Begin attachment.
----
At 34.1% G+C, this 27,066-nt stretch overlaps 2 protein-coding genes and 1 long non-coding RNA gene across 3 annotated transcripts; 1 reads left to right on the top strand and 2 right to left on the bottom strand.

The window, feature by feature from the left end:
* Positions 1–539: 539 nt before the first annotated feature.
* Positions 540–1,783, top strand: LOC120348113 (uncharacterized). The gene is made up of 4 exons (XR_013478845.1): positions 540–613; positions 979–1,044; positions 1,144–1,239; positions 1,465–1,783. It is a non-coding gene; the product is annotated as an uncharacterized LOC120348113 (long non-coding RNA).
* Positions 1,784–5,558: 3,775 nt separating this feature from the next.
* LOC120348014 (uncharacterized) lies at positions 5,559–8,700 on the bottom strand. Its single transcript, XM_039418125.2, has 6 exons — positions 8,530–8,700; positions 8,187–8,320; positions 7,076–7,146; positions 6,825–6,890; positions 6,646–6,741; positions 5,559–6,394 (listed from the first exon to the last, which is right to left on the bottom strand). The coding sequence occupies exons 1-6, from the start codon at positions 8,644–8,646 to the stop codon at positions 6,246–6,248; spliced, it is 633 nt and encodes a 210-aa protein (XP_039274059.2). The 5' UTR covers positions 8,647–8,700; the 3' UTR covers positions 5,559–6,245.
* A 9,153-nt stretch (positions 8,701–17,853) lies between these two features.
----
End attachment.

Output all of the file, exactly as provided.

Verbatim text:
At 34.1% G+C, this 27,066-nt stretch overlaps 2 protein-coding genes and 1 long non-coding RNA gene across 3 annotated transcripts; 1 reads left to right on the top strand and 2 right to left on the bottom strand.

The window, feature by feature from the left end:
* Positions 1–539: 539 nt before the first annotated feature.
* Positions 540–1,783, top strand: LOC120348113 (uncharacterized). The gene is made up of 4 exons (XR_013478845.1): positions 540–613; positions 979–1,044; positions 1,144–1,239; positions 1,465–1,783. It is a non-coding gene; the product is annotated as an uncharacterized LOC120348113 (long non-coding RNA).
* Positions 1,784–5,558: 3,775 nt separating this feature from the next.
* LOC120348014 (uncharacterized) lies at positions 5,559–8,700 on the bottom strand. Its single transcript, XM_039418125.2, has 6 exons — positions 8,530–8,700; positions 8,187–8,320; positions 7,076–7,146; positions 6,825–6,890; positions 6,646–6,741; positions 5,559–6,394 (listed from the first exon to the last, which is right to left on the bottom strand). The coding sequence occupies exons 1-6, from the start codon at positions 8,644–8,646 to the stop codon at positions 6,246–6,248; spliced, it is 633 nt and encodes a 210-aa protein (XP_039274059.2). The 5' UTR covers positions 8,647–8,700; the 3' UTR covers positions 5,559–6,245.
* A 9,153-nt stretch (positions 8,701–17,853) lies between these two features.